Using long-term data from a whole ecosystem warming experiment to identify best spring and autumn phenology models

Christina Schädel, Bijan Seyednasrollah, Paul J. Hanson, Koen Hufkens, Kyle J. Pearson, Jeffrey M. Warren, Andrew D. Richardson

Research output: Contribution to journalArticlepeer-review

2 Scopus citations


Predicting vegetation phenology in response to changing environmental factors is key in understanding feedbacks between the biosphere and the climate system. Experimental approaches extending the temperature range beyond historic climate variability provide a unique opportunity to identify model structures that are best suited to predicting phenological changes under future climate scenarios. Here, we model spring and autumn phenological transition dates obtained from digital repeat photography in a boreal Picea-Sphagnum bog in response to a gradient of whole ecosystem warming manipulations of up to +9°C, using five years of observational data. In spring, seven equally best-performing models for Larix utilized the accumulation of growing degree days as a common driver for temperature forcing. For Picea, the best two models were sequential models requiring winter chilling before spring forcing temperature is accumulated. In shrub, parallel models with chilling and forcing requirements occurring simultaneously were identified as the best models. Autumn models were substantially improved when a CO2 parameter was included. Overall, the combination of experimental manipulations and multiple years of observations combined with variation in weather provided the framework to rule out a large number of candidate models and to identify best spring and autumn models for each plant functional type.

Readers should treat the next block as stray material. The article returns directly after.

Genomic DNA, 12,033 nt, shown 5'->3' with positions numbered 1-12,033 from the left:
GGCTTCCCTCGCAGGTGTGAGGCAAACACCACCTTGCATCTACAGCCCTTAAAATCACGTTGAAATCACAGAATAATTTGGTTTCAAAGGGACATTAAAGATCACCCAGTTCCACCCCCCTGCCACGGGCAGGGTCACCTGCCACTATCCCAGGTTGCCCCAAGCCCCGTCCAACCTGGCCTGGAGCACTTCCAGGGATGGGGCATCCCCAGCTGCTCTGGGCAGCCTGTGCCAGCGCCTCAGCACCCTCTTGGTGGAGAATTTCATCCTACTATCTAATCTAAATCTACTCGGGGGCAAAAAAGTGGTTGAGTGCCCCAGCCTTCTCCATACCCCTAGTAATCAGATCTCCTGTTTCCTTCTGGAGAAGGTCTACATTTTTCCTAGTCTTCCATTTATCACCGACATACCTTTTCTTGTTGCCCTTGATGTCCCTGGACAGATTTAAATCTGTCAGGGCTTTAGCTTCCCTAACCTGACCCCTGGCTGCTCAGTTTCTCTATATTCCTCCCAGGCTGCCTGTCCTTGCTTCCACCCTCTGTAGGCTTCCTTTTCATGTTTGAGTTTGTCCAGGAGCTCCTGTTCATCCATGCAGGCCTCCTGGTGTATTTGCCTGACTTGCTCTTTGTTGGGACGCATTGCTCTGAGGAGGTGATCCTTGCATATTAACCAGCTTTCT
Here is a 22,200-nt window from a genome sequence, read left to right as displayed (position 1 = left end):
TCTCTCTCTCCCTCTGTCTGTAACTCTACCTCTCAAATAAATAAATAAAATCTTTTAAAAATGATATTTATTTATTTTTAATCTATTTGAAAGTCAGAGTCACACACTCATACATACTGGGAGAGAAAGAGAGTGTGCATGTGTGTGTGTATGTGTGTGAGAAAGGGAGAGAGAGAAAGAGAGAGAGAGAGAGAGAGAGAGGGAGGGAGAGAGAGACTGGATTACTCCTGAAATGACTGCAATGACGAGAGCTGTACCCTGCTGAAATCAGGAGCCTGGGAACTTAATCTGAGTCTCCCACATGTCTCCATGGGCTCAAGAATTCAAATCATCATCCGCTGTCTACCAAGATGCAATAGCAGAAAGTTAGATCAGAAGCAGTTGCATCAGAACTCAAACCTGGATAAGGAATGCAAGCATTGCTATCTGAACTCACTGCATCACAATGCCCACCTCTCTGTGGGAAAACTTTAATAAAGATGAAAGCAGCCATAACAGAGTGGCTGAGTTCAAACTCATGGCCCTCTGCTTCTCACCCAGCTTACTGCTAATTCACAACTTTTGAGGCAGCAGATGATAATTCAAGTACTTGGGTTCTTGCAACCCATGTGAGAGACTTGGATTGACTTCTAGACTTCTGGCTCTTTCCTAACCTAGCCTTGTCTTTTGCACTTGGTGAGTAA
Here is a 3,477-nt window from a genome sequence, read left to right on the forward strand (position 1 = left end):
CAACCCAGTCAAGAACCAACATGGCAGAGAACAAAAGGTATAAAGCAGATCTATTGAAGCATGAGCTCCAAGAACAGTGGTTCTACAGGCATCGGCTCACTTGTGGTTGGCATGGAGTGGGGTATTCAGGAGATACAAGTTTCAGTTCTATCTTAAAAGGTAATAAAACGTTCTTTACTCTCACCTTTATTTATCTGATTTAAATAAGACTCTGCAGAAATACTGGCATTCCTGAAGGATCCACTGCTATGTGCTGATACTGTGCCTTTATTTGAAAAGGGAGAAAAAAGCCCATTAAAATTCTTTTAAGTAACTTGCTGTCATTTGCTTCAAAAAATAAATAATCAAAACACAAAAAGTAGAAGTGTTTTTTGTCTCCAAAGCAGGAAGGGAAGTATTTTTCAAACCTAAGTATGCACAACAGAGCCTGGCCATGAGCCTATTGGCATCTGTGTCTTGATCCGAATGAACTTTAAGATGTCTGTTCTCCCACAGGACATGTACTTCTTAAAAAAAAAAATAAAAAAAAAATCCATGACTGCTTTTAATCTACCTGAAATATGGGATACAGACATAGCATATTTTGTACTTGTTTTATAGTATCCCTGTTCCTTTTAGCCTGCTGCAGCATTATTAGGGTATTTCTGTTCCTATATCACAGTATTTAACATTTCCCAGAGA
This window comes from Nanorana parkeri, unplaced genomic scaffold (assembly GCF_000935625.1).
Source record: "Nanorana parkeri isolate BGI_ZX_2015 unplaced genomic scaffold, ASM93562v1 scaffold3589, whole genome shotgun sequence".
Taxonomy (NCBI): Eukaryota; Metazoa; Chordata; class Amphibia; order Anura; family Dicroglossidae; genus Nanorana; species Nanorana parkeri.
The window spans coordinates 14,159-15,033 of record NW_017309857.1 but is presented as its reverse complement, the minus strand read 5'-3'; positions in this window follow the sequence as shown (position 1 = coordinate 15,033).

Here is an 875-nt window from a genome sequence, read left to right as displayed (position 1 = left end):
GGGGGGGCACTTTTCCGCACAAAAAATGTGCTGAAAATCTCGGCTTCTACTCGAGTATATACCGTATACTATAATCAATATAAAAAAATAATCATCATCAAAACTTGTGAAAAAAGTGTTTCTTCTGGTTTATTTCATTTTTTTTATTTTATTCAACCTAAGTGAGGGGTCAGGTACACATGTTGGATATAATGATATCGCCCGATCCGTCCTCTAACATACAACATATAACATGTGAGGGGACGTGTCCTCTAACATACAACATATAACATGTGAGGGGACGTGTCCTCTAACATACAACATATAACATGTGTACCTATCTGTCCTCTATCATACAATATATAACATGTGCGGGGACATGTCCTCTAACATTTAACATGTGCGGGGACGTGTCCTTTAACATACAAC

Original languageEnglish (US)
Pages (from-to)188-200
Number of pages13
JournalPlant-Environment Interactions
Issue number4
StatePublished - Aug 2023


  • Akaike Information Criterion
  • CO
  • Larix laricina
  • Picea mariana
  • climate change
  • peatland
  • transition dates

ASJC Scopus subject areas

  • Ecology, Evolution, Behavior and Systematics
  • Plant Science


Dive into the research topics of 'Using long-term data from a whole ecosystem warming experiment to identify best spring and autumn phenology models'. Together they form a unique fingerprint.

Cite this